1544 Vinterhansenia

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1544 Vinterhansenia
Discovery [1]
Discovered by L. Oterma
Discovery site Turku Obs.
Discovery date 15 October 1941
Designations
MPC designation (1544) Vinterhansenia
Named after
Julie Vinter Hansen
(astronomer)[2]
1941 UK · 1928 DO
1937 RK · 1939 CL
1948 QT · 1974 YB
A906 DB · A919 UB
main-belt · (inner)[3]
Orbital characteristics[1]
Epoch 4 September 2017 (JD 2458000.5)
Uncertainty parameter 0
Observation arc 111.12 yr (40,586 days)
Aphelion 2.6230 AU
Perihelion 2.1227 AU
2.3729 AU
Eccentricity 0.1054
3.66 yr (1,335 days)
251.35°
0° 16m 10.56s / day
Inclination 3.3342°
59.973°
356.51°
Physical characteristics
Dimensions 20.76±2.50 km[4]
21.63 km (derived)[3]
21.71±1.5 km[5]
24.29±6.90 km[6]
24.561±0.080 km[7]
26.230±0.201 km[8]
13.7±0.1 h[9]
13.77±0.01 h[10]
0.0404±0.0052[8]
0.046±0.041[6]
0.058±0.007[7]
0.0599 (derived)[3]
0.06±0.01[4]
0.0784±0.012[5]
X[11] · C[3]
11.7[5][8] · 12.0[1][3] · 12.02[4] · 12.05[6] · 12.06±0.25[11]

1544 Vinterhansenia, provisional designation 1941 UK, is a dark asteroid from the inner regions of the asteroid belt, approximately 22 kilometers in diameter. It was discovered on 15 October 1941, by Finnish astronomer Liisi Oterma at Turku Observatory in Southwest Finland, and named for Danish astronomer Julie Vinter Hansen.[2][12]

Orbit and classification[edit]

Vinterhansenia is classified as both C-type and X-type asteroid.[3][11] It orbits the Sun in the inner main-belt at a distance of 2.1–2.6 AU once every 3 years and 8 months (1,335 days). Its orbit has an eccentricity of 0.11 and an inclination of 3° with respect to the ecliptic.[1] Vinterhansenia was first identified as A906 DB at Heidelberg Observatory in 1906. Its first used observation, 1928 DO, was also taken at Heidelberg in 1928, and extends the body's observation arc by 13 years prior to its official discovery observation at Turku in 1941.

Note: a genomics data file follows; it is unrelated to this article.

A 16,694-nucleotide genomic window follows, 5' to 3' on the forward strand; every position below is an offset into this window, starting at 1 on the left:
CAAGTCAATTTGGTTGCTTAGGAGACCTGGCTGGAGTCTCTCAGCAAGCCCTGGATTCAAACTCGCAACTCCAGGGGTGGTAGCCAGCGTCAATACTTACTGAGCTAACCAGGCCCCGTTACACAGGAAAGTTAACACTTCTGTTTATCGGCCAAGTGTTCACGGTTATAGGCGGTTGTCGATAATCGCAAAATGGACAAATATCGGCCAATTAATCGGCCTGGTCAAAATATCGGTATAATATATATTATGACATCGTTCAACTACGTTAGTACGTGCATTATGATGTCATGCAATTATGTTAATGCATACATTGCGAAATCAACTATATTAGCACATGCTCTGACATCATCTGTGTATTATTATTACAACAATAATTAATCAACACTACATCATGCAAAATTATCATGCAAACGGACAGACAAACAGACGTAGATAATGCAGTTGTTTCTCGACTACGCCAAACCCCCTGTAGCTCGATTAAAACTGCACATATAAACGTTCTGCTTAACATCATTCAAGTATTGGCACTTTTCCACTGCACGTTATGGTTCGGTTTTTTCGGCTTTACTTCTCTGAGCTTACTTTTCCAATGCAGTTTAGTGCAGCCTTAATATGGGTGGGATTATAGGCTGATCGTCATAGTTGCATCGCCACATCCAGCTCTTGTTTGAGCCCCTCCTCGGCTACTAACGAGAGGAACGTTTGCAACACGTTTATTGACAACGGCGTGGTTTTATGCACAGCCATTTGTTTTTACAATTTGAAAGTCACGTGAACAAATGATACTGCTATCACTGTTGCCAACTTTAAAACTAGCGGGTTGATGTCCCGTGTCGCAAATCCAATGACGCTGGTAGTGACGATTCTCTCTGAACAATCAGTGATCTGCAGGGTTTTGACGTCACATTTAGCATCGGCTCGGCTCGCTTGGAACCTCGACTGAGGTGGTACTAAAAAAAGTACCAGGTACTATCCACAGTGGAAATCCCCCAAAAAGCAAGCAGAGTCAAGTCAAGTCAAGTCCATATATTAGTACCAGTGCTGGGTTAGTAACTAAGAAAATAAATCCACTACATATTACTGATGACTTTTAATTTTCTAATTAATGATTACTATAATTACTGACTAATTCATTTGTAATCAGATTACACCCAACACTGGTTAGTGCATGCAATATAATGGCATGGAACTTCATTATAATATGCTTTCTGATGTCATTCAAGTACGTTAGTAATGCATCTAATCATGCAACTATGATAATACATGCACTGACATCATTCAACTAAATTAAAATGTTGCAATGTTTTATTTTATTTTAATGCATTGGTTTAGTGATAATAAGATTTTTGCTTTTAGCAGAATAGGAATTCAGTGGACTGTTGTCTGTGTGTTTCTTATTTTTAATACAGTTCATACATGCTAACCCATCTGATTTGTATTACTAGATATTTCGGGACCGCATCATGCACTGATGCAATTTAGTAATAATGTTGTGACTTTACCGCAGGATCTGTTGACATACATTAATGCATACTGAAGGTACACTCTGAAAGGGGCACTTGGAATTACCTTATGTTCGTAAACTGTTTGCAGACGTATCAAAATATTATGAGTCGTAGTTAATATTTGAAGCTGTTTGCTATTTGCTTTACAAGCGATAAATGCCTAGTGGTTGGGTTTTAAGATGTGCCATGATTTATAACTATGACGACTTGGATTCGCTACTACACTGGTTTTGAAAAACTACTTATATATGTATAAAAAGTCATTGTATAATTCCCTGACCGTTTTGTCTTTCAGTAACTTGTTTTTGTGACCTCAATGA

Lightcurves[edit]

Two rotational lightcurves of Vinterhansenia were obtained from photometric observations taken by Kevin Ivarsen in October 2003, and Laurent Bernasconi in March 2005. Lightcurve analysis gave a rotation period of 13.7 and 13.77 hours with a brightness variation of 0.15 and 0.18 magnitude, respectively (U=2/2).[9][10]

Diameter and albedo[edit]

According to the space-based surveys carried out by the Infrared Astronomical Satellite IRAS, and NASA's Wide-field Infrared Survey Explorer with its subsequent NEOWISE mission, Vinterhansenia measures between 20.76 and 26.23 kilometers in diameter, and its surface has an albedo between 0.040 and 0.078.[4][5][6][7][8] The Collaborative Asteroid Lightcurve Link assumes an albedo of 0.0599 and a diameter of 21.63 kilometers with an absolute magnitude of 12.0.[3]

Naming[edit]

This minor planet was named for Danish astronomer Julie Vinter Hansen (1890–1960), who worked at the Copenhagen Observatory and was director of the International Astronomical Union's telegram bureau and Editor of its Circulars (also see Central Bureau for Astronomical Telegrams)[2] The approved naming citation was published by the Minor Planet Center before November 1977 (M.P.C. 1350).[13]